Tuesday, July 28, 2020

Booknotes: Commonwealth of Compromise

New Arrival:
Commonwealth of Compromise: Civil War Commemoration in Missouri by Amy Laurel Fluker (UM Press, 2020).

As great western Border States that were bitterly divided and contributed large numbers of troops to both sides, Kentucky and Missouri provide rich ground for modern studies of both contested and collaborative commemoration and remembrance. However, it seems (at least to my limited knowledge) that the book-length Missouri scholarship in this regard (excepting guerrilla memory) lags behind that of Kentucky. Stepping in to bridge this distance is Amy Fluker's Commonwealth of Compromise: Civil War Commemoration in Missouri.

From the description: Fluker's book "offers a history of Civil War commemoration in Missouri, shifting focus away from the guerrilla war and devoting equal attention to Union, African American, and Confederate commemoration. She provides the most complete look yet at the construction of Civil War memory in Missouri, illuminating the particular challenges that shaped Civil War commemoration. As a slaveholding Union state on the Western frontier, Missouri found itself at odds with the popular narratives of Civil War memory developing in the North and the South. At the same time, the state’s deeply divided population clashed with one another as they tried to find meaning in their complicated and divisive history. As Missouri’s Civil War generation constructed and competed to control Civil War memory, they undertook a series of collaborative efforts that paved the way for reconciliation to a degree unmatched by other states.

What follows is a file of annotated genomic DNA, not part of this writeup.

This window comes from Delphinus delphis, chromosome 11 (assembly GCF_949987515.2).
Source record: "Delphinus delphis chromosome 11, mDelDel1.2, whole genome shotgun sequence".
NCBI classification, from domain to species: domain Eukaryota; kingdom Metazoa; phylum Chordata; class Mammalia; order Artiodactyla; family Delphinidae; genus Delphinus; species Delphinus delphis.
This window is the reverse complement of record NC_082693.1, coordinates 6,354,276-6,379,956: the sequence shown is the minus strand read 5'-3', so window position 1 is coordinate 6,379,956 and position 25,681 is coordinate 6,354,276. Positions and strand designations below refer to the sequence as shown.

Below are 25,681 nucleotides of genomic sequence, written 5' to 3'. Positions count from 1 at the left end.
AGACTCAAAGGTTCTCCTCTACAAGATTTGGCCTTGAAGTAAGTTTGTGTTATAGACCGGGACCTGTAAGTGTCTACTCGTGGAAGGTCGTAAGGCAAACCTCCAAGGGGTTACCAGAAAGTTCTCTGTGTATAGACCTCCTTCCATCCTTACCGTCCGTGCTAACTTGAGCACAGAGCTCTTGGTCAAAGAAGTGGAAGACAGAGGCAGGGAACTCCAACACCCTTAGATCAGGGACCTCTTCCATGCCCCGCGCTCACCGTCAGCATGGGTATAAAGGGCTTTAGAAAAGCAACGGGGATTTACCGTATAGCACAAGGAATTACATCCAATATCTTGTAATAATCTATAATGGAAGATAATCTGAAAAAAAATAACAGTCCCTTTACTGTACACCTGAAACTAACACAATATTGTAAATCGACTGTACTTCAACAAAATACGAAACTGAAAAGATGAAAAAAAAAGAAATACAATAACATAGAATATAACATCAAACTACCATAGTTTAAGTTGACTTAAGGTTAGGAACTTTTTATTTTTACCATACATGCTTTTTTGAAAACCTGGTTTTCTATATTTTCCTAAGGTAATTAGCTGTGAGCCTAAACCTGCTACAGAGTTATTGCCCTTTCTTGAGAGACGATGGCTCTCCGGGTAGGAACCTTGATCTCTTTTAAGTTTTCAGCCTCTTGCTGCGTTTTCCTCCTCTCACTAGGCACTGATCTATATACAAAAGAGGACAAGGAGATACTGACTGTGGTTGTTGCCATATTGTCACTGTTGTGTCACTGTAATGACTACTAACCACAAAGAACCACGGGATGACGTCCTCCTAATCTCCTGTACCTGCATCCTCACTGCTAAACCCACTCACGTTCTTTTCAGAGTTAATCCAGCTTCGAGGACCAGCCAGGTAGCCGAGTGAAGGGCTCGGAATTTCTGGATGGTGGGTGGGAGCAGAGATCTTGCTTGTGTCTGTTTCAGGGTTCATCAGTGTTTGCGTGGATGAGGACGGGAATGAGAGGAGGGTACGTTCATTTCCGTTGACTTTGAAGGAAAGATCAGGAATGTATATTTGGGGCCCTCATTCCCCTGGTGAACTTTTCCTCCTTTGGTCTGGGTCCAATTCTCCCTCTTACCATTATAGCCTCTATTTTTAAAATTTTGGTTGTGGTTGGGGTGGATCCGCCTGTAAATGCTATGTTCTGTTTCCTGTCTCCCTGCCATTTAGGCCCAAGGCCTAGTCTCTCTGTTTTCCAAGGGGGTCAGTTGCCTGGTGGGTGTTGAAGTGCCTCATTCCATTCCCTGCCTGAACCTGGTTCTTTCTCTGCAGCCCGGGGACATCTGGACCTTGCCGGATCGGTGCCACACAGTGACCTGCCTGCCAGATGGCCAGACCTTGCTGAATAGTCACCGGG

The final chapter covers Missouri's veteran homes, which were privately funded until the legislature voted in 1897 to take over that responsibility. If you have chance, a visit to the Confederate Memorial State Historic Site (the site of the former Confederate Home) is well worthwhile if you're in the Kansas City area and can take a little drive out into the country to Higginsville. Citizen donations to The Federal Soldiers' Home Association allowed the purchase of the Dunmoor Mansion in St. James for conversion into the state's Federal Home, which opened in October 1896. The original buildings don't exist there anymore, but, as far as my cursory internet search goes, there is some interpretation at the VA clinic complex currently situated there.

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